Ray Larsen: Fauske Ambassador
Ray Larsen posing with his plaque.
(Photos courtesy of Albe Larsen)
By Albe Larsen
And well may you say “Huh!” but read on. Becoming Fauske Ambassador is a milestone in an adventure that began last February when Ray Larsen (TD) discovered Canadian naturalization papers showing his father had been born in Sulitjelma, Norway.
All Larsen had known previously was that his dad had come from Norway north of the Arctic Circle and had emigrated to Canada in 1922. A Web search found Sulitjelma references on the website of Dag Ove Johansen, a teacher and writer/researcher studying the Sami (Laplanders) people. Larsen learned that Sulitjelma is part of the Fauske Commune or, to us, county. Exchanges of information led to an article on the Larsen family in the Saltenpost, the regional paper that contained a photo of some 40-plus people, all thought to be Larsen-related, who emigrated from Norway to Canada in April 1922. The article immediately elicited a phone call to Larsen from a second cousin in Oslo who just happened to be scanning regional papers on the Web the day the story was published in mid-March. Then other contacts started to dribble in to Johansen.
Meanwhile, on the California coast a trip to northern Norway was being planned for June 13-21, squeezed between a conference and a seminar. It was later discovered that June 18 was the date set for both a Larsen family reunion in Fauske (arranged by Johansen and publicized in Saltenpost) and the 100th anniversary of Fauske’s founding.
Touring the Homeland
Moments after arriving at the Fauske Hotel, Johansen himself appeared bringing with him the mayor, and Espen Melvik. Melvik, Larsen learned, was the grandson of the man who had bought his grandfather’s property, a portion of which remains in the Melvik family today. Melvik offered to take Larsen, wife, granddaughter and Johansen to see the property, accessible only by boat. He also brought along a poem written by Larsen’s namesake uncle Sverre at age 13 and published in the Saltenpost in 1923. The poem talked of the land and the difficulty of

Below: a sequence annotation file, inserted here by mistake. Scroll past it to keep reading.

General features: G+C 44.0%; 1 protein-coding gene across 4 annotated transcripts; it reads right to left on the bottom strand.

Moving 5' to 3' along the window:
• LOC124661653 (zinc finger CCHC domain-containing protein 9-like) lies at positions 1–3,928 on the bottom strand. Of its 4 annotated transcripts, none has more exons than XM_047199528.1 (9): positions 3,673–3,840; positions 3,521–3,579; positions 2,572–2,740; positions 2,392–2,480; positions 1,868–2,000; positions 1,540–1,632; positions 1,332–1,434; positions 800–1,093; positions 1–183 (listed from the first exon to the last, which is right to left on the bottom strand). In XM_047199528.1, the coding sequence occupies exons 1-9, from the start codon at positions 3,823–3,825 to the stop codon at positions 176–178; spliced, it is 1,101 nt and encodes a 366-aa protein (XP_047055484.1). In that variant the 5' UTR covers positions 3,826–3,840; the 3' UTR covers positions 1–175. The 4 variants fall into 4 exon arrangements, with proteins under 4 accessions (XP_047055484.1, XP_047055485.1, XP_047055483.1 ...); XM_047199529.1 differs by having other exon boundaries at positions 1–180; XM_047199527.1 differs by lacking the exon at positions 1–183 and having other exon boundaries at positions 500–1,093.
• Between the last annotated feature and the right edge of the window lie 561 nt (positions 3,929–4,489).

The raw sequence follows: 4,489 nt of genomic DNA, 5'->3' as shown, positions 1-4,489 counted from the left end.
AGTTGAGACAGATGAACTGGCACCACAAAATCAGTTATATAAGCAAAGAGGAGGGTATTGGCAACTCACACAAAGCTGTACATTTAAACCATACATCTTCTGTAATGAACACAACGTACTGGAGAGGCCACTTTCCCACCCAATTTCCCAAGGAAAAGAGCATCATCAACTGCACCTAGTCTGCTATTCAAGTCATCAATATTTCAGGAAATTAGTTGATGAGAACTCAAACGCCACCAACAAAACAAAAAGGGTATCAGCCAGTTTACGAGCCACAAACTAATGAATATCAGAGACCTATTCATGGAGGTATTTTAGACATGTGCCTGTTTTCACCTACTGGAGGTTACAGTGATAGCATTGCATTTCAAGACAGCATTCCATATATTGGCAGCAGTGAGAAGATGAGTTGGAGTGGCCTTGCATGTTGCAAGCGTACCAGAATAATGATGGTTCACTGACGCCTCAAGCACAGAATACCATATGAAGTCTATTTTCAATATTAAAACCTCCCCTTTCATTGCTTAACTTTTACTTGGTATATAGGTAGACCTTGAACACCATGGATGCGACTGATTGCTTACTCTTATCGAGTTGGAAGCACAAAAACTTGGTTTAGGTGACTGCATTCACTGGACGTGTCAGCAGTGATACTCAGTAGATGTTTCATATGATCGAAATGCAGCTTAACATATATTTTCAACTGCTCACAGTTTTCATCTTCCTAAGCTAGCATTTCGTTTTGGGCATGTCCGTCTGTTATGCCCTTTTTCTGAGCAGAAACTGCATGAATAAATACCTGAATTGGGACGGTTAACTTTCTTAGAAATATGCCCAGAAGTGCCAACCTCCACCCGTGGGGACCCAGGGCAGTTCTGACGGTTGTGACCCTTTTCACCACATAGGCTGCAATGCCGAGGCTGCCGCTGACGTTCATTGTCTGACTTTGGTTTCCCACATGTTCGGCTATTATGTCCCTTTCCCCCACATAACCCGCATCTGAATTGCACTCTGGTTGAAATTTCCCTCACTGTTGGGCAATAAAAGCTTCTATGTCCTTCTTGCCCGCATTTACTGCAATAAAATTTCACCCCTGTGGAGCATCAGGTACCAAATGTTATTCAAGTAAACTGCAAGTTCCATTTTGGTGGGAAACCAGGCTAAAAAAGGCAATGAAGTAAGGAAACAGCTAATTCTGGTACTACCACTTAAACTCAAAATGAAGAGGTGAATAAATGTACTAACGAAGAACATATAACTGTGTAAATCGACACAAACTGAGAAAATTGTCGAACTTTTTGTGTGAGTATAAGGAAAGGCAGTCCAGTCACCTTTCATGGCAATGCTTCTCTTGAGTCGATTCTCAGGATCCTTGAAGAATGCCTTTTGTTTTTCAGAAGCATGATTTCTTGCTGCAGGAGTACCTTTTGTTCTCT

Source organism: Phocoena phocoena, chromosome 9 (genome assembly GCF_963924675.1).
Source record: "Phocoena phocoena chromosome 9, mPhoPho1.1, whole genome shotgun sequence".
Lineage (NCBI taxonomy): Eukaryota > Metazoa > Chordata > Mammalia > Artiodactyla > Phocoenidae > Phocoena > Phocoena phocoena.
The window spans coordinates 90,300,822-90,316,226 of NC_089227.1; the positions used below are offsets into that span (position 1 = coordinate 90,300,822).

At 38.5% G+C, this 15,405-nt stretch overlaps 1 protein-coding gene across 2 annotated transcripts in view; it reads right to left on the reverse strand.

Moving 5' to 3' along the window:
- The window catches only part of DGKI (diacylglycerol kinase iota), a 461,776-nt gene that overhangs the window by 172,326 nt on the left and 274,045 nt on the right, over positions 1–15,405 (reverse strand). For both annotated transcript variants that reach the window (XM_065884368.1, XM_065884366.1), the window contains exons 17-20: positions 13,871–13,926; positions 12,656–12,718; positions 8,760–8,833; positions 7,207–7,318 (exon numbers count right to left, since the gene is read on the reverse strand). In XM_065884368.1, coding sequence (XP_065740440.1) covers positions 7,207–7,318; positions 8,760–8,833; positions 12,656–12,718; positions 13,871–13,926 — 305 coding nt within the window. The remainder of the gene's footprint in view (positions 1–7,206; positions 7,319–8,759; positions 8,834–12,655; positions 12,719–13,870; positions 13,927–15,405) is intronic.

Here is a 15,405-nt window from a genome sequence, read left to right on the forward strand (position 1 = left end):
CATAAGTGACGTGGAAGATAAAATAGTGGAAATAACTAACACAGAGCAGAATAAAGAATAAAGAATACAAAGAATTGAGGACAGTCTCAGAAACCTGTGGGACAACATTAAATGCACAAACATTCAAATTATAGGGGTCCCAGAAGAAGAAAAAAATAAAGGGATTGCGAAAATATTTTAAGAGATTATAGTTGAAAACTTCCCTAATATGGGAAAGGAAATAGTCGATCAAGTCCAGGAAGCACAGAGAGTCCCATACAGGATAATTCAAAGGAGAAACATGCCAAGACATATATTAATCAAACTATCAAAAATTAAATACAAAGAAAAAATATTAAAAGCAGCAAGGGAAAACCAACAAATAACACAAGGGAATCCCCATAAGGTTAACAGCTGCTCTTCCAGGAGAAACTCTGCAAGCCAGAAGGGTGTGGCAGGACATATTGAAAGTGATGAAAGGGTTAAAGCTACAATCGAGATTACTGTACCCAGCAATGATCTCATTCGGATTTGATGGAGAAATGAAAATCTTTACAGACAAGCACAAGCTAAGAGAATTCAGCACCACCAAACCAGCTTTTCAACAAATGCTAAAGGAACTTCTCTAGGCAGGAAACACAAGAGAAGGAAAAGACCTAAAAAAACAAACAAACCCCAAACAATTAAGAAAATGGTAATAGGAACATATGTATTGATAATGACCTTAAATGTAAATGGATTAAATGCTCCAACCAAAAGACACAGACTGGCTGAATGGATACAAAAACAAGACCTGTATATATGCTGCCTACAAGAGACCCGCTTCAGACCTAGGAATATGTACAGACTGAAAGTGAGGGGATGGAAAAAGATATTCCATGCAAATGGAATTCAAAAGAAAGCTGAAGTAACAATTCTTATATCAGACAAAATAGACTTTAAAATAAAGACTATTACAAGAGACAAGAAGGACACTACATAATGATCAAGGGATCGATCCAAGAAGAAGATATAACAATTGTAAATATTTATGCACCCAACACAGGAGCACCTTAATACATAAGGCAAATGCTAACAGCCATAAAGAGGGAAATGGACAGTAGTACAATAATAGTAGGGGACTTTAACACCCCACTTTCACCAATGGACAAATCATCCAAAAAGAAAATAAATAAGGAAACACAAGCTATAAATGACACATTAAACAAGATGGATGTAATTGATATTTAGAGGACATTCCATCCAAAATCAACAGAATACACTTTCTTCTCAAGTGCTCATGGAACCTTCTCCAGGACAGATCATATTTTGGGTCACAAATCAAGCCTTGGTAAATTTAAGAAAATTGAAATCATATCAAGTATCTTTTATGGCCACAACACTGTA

leaving a place one loved. It had been cut out and saved by Melvik’s father who, at age 8, was touched by it and had kept it all these years. Larsen now owns a framed copy.
Other discoveries were many. The property was an entire fjord, including all the lands on both sides—an incredibly beautiful, still sparsely settled summer paradise also containing three lakes and two rivers. However, what the winters are like one can only guess.
And Then—the Ambassadorship
On June 18, about 25 relatives—many who did not know each other and some coming as far as 200 km—gathered at a Fauske historic house to meet Larsen, sort out relationships and greet each other. After an introduction by Johansen and some remarks by Larsen, the deputy mayor was introduced. She presented Larsen with a plaque, a shirt and a number of local genealogical record books, and named him Fauske’s ambassador representing those many Norwegians who had left the area to settle in North America.
Finding grandmother Edvarda Aasback Larsen’s family farm on the last morning and visiting Johansen at his wife Ann’s cabin in Horndal (Ann is also a relative).Catching pollack in the Saltenstraum, which is an incredible maelstrom where the waters swirl wildly, and having Ann cook them for dinner. Visiting Sulitjelma and the neighboring town of Jacobsbakken with a cousin and being shown where Johan Antonius’s Sulitjelma bakery had been. Being welcomed with warm generosity by all. Larsen commented, “Stepping onto Faerǿy felt like coming home.”